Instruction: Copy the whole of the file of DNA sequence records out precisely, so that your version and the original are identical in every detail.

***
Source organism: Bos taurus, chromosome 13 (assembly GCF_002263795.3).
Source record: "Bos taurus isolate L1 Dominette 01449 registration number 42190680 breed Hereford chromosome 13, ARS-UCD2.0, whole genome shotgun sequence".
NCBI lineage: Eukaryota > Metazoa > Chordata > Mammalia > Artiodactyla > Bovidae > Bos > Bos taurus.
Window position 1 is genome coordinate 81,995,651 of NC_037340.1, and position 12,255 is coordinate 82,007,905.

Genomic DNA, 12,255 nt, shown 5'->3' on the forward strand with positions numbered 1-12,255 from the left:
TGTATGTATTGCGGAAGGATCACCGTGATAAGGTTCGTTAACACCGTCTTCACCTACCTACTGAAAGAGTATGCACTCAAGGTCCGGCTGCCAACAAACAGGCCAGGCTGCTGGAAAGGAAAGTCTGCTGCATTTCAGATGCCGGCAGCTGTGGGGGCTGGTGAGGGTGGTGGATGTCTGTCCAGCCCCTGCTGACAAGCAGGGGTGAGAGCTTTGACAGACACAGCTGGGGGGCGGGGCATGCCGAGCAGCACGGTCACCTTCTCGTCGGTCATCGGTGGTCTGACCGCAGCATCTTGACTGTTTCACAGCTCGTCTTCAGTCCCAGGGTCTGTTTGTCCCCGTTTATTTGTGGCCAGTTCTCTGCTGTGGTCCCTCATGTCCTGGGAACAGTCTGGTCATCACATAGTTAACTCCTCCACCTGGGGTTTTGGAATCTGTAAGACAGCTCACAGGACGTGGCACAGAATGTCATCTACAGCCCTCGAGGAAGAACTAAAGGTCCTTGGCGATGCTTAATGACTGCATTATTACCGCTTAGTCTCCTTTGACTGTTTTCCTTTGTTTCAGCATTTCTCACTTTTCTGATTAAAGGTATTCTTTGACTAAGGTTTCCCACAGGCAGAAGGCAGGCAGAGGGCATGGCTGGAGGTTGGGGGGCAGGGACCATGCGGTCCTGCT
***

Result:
Source organism: Bos taurus, chromosome 13 (assembly GCF_002263795.3).
Source record: "Bos taurus isolate L1 Dominette 01449 registration number 42190680 breed Hereford chromosome 13, ARS-UCD2.0, whole genome shotgun sequence".
NCBI lineage: Eukaryota > Metazoa > Chordata > Mammalia > Artiodactyla > Bovidae > Bos > Bos taurus.
Window position 1 is genome coordinate 81,995,651 of NC_037340.1, and position 12,255 is coordinate 82,007,905.

Genomic DNA, 12,255 nt, shown 5'->3' on the forward strand with positions numbered 1-12,255 from the left:
TGTATGTATTGCGGAAGGATCACCGTGATAAGGTTCGTTAACACCGTCTTCACCTACCTACTGAAAGAGTATGCACTCAAGGTCCGGCTGCCAACAAACAGGCCAGGCTGCTGGAAAGGAAAGTCTGCTGCATTTCAGATGCCGGCAGCTGTGGGGGCTGGTGAGGGTGGTGGATGTCTGTCCAGCCCCTGCTGACAAGCAGGGGTGAGAGCTTTGACAGACACAGCTGGGGGGCGGGGCATGCCGAGCAGCACGGTCACCTTCTCGTCGGTCATCGGTGGTCTGACCGCAGCATCTTGACTGTTTCACAGCTCGTCTTCAGTCCCAGGGTCTGTTTGTCCCCGTTTATTTGTGGCCAGTTCTCTGCTGTGGTCCCTCATGTCCTGGGAACAGTCTGGTCATCACATAGTTAACTCCTCCACCTGGGGTTTTGGAATCTGTAAGACAGCTCACAGGACGTGGCACAGAATGTCATCTACAGCCCTCGAGGAAGAACTAAAGGTCCTTGGCGATGCTTAATGACTGCATTATTACCGCTTAGTCTCCTTTGACTGTTTTCCTTTGTTTCAGCATTTCTCACTTTTCTGATTAAAGGTATTCTTTGACTAAGGTTTCCCACAGGCAGAAGGCAGGCAGAGGGCATGGCTGGAGGTTGGGGGGCAGGGACCATGCGGTCCTGCT